Adora CollageAdora Luster, Manager, Executive Office:

“My handsome dad’s best advice is to “just keep trying your best,” and my favorite quote of his is “love you MORE!” The best Father’s Day gift I ever got him was the House of Cards DVD set, but my favorite Father’s Day moment is just being with my dad.”




willett0001Michael Willett, Senior Business Development Executive:

“Here’s a Father’s Day picture from 1990 with my father, sister and myself. Happy Father’s Day from all of us at ACI.”







Hollie and StepdadHollie Brown, Administrative Assistant:

“Here’s a picture of my Stepdad and I. I love him to the moon!







Hollie Family“Here’s another with my Dad and my sisters.”

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Getting America’s Veterans Back to Work

Veterans Back to Work

Originally posted on Glassdoor, be sure to check out this fantastic article about the challenge of rejoining the civilian labor market. Also included in the post is a map highlighting veteran-friendly jobs in the US by state!

“For many veterans, the biggest challenge begins when they return home. Rejoining the civilian labor market is notoriously difficult for veterans, particularly younger enlisted veterans with little pre-military work experience.

Veteran Challenges
Young veterans today face significantly higher unemployment rates than average. The unemployment rate for veterans aged 25 to 34 was 7.7 percent in 2014, compared to just 6.5 percent for non-veterans in the same age group.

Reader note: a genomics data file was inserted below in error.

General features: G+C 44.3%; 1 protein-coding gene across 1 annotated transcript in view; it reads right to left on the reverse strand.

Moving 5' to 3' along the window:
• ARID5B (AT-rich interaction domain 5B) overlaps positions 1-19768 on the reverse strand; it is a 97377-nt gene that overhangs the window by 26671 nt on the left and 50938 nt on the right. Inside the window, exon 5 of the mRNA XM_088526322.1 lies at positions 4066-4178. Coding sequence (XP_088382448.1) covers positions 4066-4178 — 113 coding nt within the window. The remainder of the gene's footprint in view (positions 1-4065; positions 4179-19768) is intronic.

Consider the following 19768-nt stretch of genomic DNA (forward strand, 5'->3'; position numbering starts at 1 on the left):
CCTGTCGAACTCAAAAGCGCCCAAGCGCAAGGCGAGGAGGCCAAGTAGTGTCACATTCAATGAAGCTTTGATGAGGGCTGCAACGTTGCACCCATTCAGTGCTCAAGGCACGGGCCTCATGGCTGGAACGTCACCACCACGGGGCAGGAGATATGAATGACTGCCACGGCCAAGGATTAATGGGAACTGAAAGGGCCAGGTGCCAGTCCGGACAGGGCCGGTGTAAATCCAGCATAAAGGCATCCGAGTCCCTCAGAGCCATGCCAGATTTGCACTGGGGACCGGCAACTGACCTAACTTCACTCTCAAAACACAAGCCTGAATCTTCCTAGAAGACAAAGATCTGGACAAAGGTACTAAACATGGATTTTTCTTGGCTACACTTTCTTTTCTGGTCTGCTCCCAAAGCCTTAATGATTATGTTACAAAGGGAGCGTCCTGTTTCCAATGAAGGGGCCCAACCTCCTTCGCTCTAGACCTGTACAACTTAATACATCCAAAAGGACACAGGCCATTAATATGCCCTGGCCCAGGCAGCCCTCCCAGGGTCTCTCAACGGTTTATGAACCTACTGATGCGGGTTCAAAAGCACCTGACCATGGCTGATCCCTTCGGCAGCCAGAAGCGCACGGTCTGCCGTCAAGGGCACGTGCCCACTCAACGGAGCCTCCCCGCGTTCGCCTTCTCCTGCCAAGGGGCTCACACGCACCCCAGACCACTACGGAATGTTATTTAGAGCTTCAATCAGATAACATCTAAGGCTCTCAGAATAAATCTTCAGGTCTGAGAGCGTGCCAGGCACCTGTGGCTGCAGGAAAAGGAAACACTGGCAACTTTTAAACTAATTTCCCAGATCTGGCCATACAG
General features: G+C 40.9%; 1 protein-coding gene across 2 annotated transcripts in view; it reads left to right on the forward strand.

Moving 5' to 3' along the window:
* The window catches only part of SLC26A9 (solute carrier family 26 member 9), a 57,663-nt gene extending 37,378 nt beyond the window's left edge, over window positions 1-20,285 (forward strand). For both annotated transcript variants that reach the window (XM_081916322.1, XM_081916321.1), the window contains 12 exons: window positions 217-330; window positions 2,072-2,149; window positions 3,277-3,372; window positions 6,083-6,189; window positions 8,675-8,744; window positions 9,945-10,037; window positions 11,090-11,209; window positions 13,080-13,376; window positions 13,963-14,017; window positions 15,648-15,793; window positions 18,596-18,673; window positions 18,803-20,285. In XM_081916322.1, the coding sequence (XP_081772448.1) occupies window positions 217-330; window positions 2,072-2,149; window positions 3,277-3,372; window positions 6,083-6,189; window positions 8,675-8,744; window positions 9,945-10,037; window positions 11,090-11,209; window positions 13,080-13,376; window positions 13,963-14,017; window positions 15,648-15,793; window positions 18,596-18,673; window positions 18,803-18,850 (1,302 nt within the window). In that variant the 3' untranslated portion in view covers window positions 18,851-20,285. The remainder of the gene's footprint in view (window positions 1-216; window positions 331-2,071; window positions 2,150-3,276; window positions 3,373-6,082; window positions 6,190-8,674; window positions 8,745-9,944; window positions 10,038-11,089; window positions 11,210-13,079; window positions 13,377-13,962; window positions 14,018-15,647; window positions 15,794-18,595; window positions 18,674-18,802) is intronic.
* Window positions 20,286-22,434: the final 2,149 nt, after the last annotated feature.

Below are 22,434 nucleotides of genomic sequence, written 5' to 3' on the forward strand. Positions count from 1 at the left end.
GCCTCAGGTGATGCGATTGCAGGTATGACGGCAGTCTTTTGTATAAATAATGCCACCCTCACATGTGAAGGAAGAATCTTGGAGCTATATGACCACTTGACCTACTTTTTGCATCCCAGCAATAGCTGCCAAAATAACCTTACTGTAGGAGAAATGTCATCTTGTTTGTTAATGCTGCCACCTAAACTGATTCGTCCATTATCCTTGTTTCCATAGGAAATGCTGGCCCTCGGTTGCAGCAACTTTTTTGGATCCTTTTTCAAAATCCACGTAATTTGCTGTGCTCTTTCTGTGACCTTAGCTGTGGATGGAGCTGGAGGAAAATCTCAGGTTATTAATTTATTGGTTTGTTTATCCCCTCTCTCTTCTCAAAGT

Part of the explanation for these patterns is that veterans as a group differ markedly from the general public. They face challenges in the form of being less likely to complete college, may attend less selective schools and endure social challenges that come with being more ethnically and economically diverse than the overall labor force.

Interestingly, once we control for these differences, studies show veterans fare about as well as other workers in the labor market. Enlisted veterans earn about the same as non-veterans with similar backgrounds, and a year of military service raises wages by about as much as a year of civilian work experience…”

Continue reading at Glassdoor.

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Veteran Connection: Tips for Successful Relocation

Military and Veterans Relocation and Moving Resources
VAntage Point, the official blog of the U.S. Department of Veterans Affairs, recently posted some great tips for a successful relocation. If you are thinking of making a move, which isn’t uncommon in the upcoming summer season, this post is a must-read, with resources for moving and insight on which parts of the US might best fit your lifestyle and goals. In addition, the post provides details on openings at various VA locations across the country.